The researchers found that median survival rates were three times higher when treating 9p gain cases, especially tumors with 9p24.1 band expression above the 60th percentile compared to chemotherapy (but below the threshold transcript). suggest that these 9p-related TIC findings may be relevant to squamous cell cancers, in which there are 9p24.1 gain/immune response associations.

These 9p24.1/immuno-oncology alteration findings reveal genetically defined TIC sensitivity and resistance in HPV-negative squamous tumors, addressing a major unmet medical need for precision therapy for these patients. They identify likely mechanisms of response and resistance to ICTs that point to treatment options that are more likely to be effective.

This finding could have a profound impact on the science and practice of immuno-oncology, Lippman said, revealing the basis and pattern of recurrent chromosomal alterations as oncogenic factors and key determinants of the immune phenotype, and identifying a new ICT resistance mechanism leading to a new standard diagnostic biomarker test.

“This work progressively defines the genetic basis for responsiveness to one of the most widely used forms of oncology therapeutics,” said co-author Webster K. Cavenee, PhD, emeritus professor emeritus at UC School of Medicine. San Diego. “The ability to identify these distinct groups of patients can be expected to have significant clinical impact for them.”

Co-authors include: Xin Zhao, Joy J. Bianchi and co-lead author Teresa Davoli; J. Silvio Gutkind and Ludmil B. Alexandrov, both at UC San Diego; William N. William Jr, University of Texas and Hospital BP, Brazil; and Jim P. Abraham, Daniel Magee, and David B. Spetzler, all at Caris Life Sciences, Texas.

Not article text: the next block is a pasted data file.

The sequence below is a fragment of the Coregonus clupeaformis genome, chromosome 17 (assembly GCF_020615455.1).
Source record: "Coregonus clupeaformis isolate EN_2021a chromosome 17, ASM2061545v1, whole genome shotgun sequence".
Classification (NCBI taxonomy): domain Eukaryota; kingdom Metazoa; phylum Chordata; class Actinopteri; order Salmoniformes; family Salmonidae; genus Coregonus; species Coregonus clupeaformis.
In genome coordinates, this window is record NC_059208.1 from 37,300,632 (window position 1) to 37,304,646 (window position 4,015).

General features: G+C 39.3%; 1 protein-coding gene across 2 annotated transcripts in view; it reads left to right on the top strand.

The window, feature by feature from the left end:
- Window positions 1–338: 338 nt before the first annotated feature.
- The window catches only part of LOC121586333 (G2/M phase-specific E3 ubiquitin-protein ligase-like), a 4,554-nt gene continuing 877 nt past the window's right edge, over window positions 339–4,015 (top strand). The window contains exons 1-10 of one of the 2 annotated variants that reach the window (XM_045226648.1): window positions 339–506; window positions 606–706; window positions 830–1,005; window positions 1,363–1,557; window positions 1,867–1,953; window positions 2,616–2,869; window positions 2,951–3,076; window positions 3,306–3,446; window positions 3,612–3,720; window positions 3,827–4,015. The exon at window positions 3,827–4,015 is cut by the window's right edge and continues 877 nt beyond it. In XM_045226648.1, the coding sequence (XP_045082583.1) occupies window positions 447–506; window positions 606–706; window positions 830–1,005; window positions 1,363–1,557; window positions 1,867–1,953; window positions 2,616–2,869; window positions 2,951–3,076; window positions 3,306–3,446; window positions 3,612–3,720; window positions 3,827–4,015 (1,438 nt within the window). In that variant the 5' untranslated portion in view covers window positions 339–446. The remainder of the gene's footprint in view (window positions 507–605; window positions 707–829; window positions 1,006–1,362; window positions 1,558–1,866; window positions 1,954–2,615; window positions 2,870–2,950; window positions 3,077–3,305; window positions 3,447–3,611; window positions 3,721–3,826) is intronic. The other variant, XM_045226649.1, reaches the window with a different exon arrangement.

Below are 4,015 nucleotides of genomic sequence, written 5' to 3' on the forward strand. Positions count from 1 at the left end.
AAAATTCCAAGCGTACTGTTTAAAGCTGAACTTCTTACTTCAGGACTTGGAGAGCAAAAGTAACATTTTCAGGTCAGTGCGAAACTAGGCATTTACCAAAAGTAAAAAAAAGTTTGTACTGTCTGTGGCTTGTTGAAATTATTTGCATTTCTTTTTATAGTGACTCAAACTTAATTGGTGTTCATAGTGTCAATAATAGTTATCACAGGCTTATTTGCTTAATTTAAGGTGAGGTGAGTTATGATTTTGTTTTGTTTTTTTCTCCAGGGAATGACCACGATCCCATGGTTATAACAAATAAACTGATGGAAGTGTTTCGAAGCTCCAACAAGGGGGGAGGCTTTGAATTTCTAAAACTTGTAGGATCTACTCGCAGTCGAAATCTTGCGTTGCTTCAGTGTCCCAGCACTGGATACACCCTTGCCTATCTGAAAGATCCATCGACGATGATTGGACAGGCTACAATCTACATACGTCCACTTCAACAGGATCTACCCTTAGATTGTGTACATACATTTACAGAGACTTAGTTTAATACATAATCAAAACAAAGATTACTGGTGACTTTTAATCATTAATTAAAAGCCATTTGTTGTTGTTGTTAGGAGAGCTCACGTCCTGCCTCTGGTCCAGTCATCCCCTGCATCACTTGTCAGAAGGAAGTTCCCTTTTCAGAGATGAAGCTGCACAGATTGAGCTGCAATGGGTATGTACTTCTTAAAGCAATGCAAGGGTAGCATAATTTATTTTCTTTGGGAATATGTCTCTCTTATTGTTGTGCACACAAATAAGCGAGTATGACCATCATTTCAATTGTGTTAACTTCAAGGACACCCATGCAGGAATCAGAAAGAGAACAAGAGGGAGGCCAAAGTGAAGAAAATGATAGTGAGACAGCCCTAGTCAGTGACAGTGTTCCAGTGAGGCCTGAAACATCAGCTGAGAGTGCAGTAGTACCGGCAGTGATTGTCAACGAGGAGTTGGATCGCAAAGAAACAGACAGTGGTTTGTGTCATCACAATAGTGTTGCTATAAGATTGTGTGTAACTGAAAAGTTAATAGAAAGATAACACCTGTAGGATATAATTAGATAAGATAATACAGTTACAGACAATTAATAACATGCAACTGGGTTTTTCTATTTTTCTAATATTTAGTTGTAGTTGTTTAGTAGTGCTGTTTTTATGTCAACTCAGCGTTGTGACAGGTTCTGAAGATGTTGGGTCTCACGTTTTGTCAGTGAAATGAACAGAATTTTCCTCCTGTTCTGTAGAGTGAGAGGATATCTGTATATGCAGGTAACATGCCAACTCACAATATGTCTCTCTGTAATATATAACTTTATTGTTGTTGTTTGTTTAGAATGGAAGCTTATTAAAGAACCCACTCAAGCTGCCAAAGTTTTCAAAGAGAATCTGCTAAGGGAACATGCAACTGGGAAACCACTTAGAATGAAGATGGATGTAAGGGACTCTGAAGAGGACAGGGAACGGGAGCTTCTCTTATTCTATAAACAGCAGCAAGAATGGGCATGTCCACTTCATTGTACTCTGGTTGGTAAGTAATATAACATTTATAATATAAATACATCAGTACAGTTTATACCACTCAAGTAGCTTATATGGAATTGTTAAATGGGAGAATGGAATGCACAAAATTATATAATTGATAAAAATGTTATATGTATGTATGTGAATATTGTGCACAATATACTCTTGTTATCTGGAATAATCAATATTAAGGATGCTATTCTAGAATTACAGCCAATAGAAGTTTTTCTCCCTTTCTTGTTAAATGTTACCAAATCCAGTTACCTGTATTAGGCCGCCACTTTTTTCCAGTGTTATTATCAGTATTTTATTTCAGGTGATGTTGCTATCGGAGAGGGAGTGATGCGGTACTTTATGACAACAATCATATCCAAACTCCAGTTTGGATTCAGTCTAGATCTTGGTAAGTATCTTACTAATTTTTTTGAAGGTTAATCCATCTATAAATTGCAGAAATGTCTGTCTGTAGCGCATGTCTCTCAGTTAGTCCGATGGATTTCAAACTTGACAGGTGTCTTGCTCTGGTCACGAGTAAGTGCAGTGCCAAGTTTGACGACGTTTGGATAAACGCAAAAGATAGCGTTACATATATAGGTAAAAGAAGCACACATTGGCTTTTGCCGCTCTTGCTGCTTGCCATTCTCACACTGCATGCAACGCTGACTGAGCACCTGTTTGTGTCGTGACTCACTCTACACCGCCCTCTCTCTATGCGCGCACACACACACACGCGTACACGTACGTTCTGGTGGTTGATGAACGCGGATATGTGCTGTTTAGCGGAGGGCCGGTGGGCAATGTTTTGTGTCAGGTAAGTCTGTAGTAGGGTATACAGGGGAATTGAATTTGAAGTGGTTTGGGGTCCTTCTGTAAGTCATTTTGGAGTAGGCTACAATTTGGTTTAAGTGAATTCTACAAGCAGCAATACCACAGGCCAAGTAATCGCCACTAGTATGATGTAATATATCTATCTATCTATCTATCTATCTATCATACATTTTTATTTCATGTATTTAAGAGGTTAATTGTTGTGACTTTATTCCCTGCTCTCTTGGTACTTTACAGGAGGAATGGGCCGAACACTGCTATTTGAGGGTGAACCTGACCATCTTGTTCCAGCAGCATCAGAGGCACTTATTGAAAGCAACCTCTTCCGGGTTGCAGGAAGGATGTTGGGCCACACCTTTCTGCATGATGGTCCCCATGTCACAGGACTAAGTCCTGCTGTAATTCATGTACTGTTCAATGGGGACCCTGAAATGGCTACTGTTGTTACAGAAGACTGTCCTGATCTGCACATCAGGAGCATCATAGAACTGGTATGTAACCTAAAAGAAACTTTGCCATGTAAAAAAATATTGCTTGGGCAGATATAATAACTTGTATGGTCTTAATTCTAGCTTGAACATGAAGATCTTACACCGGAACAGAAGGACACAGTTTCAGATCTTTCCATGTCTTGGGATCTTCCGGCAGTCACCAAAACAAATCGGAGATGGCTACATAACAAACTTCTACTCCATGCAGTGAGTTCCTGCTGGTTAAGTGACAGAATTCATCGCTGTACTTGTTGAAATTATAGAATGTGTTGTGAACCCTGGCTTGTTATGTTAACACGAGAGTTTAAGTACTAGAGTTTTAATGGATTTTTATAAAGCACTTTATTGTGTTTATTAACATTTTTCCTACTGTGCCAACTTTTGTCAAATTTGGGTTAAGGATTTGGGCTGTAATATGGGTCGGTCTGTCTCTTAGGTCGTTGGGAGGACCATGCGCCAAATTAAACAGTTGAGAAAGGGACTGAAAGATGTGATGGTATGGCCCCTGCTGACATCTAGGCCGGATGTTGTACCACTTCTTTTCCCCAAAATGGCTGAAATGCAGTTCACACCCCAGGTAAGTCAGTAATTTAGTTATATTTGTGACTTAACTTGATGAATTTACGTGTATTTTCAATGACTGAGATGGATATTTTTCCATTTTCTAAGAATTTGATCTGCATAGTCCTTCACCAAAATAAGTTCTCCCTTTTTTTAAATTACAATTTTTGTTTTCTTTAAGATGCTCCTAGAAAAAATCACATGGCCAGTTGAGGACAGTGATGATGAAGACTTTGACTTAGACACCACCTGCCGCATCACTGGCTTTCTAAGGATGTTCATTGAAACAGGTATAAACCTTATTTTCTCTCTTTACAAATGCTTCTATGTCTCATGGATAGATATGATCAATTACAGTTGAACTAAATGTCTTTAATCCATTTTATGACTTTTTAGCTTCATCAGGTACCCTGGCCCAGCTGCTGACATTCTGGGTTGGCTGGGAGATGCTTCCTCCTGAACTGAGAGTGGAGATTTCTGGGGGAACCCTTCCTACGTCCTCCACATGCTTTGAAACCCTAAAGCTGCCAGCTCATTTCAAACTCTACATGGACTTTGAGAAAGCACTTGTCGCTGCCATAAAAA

Funding for this research came, in part, from Instituto Cura; Cancer Research UK Grand Challenge, Mark Foundation for Cancer Research (C5470/A27144), the National Institutes of Health (grants R00 CA212621, R37 CA248631, R01DE026644, P01 CA106451, P50 CA097007 and P30 CA023100); an MRA Young Investigator Award; the Packard Fellowship for Science and Engineering; the National Foundation for Cancer Research; and Stand Up To Cancer–Lustgarten Foundation Pancreatic Cancer Interception Dream Team Translational Cancer Research (grant SU2C-AACR-DT-25-17).


Disclosures: Ezra Cohen has received compensation from MSD and Roche for serving on advisory boards and serves on the Scientific Advisory Board of Pangea Biomed and Soteria. Cohen and J. Silvio Gutkind are members of the Scientific Advisory Board of io9. Gutkind is a consultant for Domain Therapeutics, Pangea Therapeutics and founder of Kadima Pharmaceuticals. Ludmil B. Alexandrov is a paid consultant and has a stake in io9. His wife is an employee of Biotheranostics, Inc. He is also the inventor of U.S. Patent 10,776,718 for source identification by non-negative matrix factorization and declares U.S. Provisional Applications with Serial Numbers: 63/289,601, 63/ 269,033 and 63/366,392. Webster K. Cavenee and Scott Lippman are co-founders of io9. Cavenee is a board member of Genetron Health and a founder of Interleukin Combinatorial Therapies and InVaMet. Lippman is a member of the Scientific Advisory Board of Biological Dynamics.